"Thousands" of guns, gun parts stolen from ATF

AP Photo/Morry Gash

The ATF has been up to quite a lot, recently. We’ve outlined a lot of their shenanigans here, though I’m sure there’s plenty we were unaware of. They’re likely to get away with it, at least for the time being, by arguing that it’s their job to make sure guns don’t end up in the wrong hands.

And, to some extent, that’s true.

However, it seems they suck more at their jobs than we thought.

With inflation, prices are up pretty much across the board, but if you’re looking for a new gun for recreation or self-defense, here’s a hint: the Bureau of Alcohol, Tobacco, Firearms, and Explosives (ATF) is offering them at an absolute steal. Seriously, the federal agency tasked with enforcing firearms regulations has such poor security that thousands of guns and gun parts once in its possession disappeared in the hands of thieves. And it has yet to fully implement recommended reforms.

“Since September 2015, the ATF has utilized the National Disposal Branch (NDB), formerly the National Firearms and Ammunition Destruction (NFAD) Branch, to centralize and streamline the disposal process of forfeited and ATF-owned firearms. Each year, the ATF destroys thousands of firearms at the NDB,” the U.S. Justice Department’s Inspector General noted in announcing a recent report. “The DOJ Office of the Inspector General (OIG) undertook this audit following the discovery that thousands of firearms, firearm parts, and ammunition had been stolen from NFAD from 2016 to 2019.”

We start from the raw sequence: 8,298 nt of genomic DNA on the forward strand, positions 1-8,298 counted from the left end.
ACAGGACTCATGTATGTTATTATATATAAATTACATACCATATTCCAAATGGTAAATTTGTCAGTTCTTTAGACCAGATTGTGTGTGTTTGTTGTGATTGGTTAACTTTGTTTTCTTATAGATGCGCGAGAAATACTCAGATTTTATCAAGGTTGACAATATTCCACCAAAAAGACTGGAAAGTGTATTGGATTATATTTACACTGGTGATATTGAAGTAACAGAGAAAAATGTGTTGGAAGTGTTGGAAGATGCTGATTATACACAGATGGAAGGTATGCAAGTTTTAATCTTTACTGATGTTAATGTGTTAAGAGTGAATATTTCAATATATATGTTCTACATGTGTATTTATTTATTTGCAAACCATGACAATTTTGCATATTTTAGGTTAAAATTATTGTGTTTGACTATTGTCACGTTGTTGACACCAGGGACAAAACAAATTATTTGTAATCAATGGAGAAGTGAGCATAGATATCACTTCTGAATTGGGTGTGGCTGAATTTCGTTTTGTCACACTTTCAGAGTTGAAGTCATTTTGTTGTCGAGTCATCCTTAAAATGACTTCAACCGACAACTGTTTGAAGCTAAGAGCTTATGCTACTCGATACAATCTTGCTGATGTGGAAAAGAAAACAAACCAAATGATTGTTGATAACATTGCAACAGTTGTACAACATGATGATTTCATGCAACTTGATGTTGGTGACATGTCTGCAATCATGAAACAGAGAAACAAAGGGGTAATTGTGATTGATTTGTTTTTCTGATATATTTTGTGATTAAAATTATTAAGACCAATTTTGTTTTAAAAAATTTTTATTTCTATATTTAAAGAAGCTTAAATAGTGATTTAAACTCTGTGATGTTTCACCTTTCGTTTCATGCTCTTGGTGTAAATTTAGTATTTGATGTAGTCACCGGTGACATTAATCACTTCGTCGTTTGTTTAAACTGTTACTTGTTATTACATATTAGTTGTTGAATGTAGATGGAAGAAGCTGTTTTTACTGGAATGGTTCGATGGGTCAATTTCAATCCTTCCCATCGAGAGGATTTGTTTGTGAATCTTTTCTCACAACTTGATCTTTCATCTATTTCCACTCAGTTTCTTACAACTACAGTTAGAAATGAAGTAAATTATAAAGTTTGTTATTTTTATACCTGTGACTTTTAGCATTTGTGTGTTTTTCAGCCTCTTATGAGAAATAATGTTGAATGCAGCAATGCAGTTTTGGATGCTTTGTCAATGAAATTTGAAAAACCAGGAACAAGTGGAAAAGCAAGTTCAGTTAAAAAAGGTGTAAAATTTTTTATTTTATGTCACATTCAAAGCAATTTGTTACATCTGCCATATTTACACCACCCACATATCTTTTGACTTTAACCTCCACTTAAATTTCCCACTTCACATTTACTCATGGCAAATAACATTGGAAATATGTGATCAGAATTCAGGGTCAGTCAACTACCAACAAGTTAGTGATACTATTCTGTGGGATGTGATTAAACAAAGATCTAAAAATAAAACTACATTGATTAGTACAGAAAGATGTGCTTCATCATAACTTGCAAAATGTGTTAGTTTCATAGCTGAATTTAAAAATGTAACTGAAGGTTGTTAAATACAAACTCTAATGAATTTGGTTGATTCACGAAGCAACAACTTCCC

So, for three years, the agency that enforces every petty and intrusive federal regulation regarding firearms (as well as alcohol, tobacco, and explosives) let its own security personnel (“a DHS contract security guard was convicted in connection with these thefts”) pilfer its inventory.

Strictly speaking, the report isn’t about the thefts themselves, which were discovered by accident during a traffic stop. The recent report delved into the ATF’s progress in implementing anything resembling the security procedures it requires of the private gun dealers it oversees—or maybe just something more challenging than leaving “intact weapons … in unsecured boxes and unlocked containers.” So, how is the ATF doing at storing firearms at least as securely as you might expect of private businesses?

In short, not particularly well.

Now, let’s understand here that the ATF has been quick to hammer gun stores for every clerical error they can find, shutting down stores now over what would have been a warning at most a year or two back. They expect everyone to get everything perfect and if you don’t, your FFL is in jeopardy.

Meanwhile, they’re leaving guns around in boxes for literally anyone to walk off with.

I’m not a big fan of the ATF, but they exist and our tax dollars pay for them to do a certain job. That job isn’t to harass mom-and-pop gun stores into extinction. It’s to keep guns out of the hands of the bad guys.

Yet by not implementing basic security measures from the start, they’ve facilitated those same bad guys getting guns.

I mean, did they think thieves wouldn’t want to get their hands on seized firearms or something? Did someone honestly not realize this could potentially be a thing?

Now that they know, I’m left wondering why they haven’t already tripped over themselves to implement every necessary security measure possible to try and prevent this kind of thing.

What I do know is that the ATF lost any moral authority it had, not that it had much to begin with.